Well… I will cut it straight. This talk had nothing to do with healthcare. In fact, it had so little to do with healthcare that I was mildly angered. Bernard Harris started his talk by saying, “I know it says I came here to talk about healthcare, but I know you guys don’t want to hear about that.” … OF COURSE WE DO! That’s why we paid him to come here. Bernard Harris talked about being an astronaut for about a half an hour. He then discussed future technologies of how we can bring down the cost of healthcare. And that was it. I was stunned. I was not engaged in any sort of mental stimulation or deep thought about human rights.
Universal Healthcare is still a topic that I am on the fence about. While people deserve a right to being healthy isn’t there an expectation under a universal plan that a person does what they can to be healthy. We talk in this country all the time about “abusing the system.” Under Universal Healthcare wouldn’t being obese or smoking cigarettes suddenly become an abuse of the system and a voiding of an individual’s right to health. When you are delivered your Miranda rights you are told that you have the right to remain silent, but as soon as you talk you have voided that right. Should we treat healthcare the same way? If you smoke a cigar at graduation that isn’t a big deal, but a two pack-per-day-smoker maybe doesn’t deserve healthcare. When this law goes into place and people see a smoker getting the lung transplant over the non-smoker the proverbial shit will hit the fan.
Another reason I am skeptical of Universal Healthcare is that I have no clue how the system is supposed to suddenly deal with an influx of millions of new patients. Every time I mention this the counterargument typically looks like this: “Well now that these people are insured they are less afraid to go to the doctor for early symptoms and the system actually ends up spending less money in the long run because we have fewer people in the ER with severe illnesses.” I admit this idea seems logical and even very likely, but that still does not answer the question of how our medical infrastructure is supposed to handle millions more people. Do we have enough doctors? If we do, are they in the correct fields? Do we have enough equipment? Do we have enough hospitals and doctors’ offices?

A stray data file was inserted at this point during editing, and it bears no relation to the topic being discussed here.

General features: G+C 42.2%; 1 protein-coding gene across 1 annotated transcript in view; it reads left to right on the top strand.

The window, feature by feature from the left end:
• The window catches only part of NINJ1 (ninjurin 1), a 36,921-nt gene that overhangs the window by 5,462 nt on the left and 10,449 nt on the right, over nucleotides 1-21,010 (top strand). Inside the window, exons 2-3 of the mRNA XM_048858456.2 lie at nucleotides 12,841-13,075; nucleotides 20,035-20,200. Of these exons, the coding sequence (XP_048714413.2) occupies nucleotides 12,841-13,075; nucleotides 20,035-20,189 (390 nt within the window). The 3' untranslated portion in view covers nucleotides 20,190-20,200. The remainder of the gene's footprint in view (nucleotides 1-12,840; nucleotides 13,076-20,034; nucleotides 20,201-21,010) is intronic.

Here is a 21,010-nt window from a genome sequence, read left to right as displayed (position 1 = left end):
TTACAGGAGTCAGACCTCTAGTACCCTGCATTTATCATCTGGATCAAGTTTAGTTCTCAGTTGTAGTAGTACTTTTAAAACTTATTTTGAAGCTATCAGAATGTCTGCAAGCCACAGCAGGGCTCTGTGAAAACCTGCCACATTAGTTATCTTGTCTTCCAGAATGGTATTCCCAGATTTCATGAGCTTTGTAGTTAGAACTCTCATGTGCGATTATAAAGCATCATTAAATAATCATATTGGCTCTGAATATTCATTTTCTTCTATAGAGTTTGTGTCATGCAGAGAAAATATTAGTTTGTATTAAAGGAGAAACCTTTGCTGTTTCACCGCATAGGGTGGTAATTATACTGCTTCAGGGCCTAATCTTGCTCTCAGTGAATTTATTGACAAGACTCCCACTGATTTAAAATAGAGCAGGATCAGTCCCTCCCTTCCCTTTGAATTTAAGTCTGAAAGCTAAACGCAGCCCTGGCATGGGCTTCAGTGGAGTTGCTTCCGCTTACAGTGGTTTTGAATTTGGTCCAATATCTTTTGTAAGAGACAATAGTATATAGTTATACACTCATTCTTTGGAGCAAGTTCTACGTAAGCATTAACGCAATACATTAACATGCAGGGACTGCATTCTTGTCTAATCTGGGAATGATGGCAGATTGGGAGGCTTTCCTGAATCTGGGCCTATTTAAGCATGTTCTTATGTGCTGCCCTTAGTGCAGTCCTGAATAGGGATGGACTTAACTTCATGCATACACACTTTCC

These questions segue nicely into my final concern: rationing. During the afternoon discussion with Harris he talked about rationing. In fact, he said it was inevitable. He stated this as if it was no big deal. To me, rationing is the biggest concern. If I need a heart transplant I do NOT want to be told, “Sorry. You don’t get one.” Rationing is the kind of thing that sounds fine until it affects me. I, for one, do not want to be a part of a healthcare ration. Maybe that’s selfish, but right now I have good enough insurance to get a heart transplant and I don’t want to lose that right. That last word in that sentence is “right.” I (or rather my parents, currently) pay enough so that we deserve good healthcare. Won’t people who are paying for insurance currently, lose their right to good healthcare in the ration system envisioned by Bernard Harris? I think so.
I believe Universal Healthcare can be enacted correctly if we use smart legislation, health incentives, and really good science. I do not want to lose what I have, so any system that is attempting to change the healthcare system better not be changing my healthcare for the worse. Call it selfish. Call in greedy. But at the end of the day are you alright losing your health or your life for the good of a new healthcare system?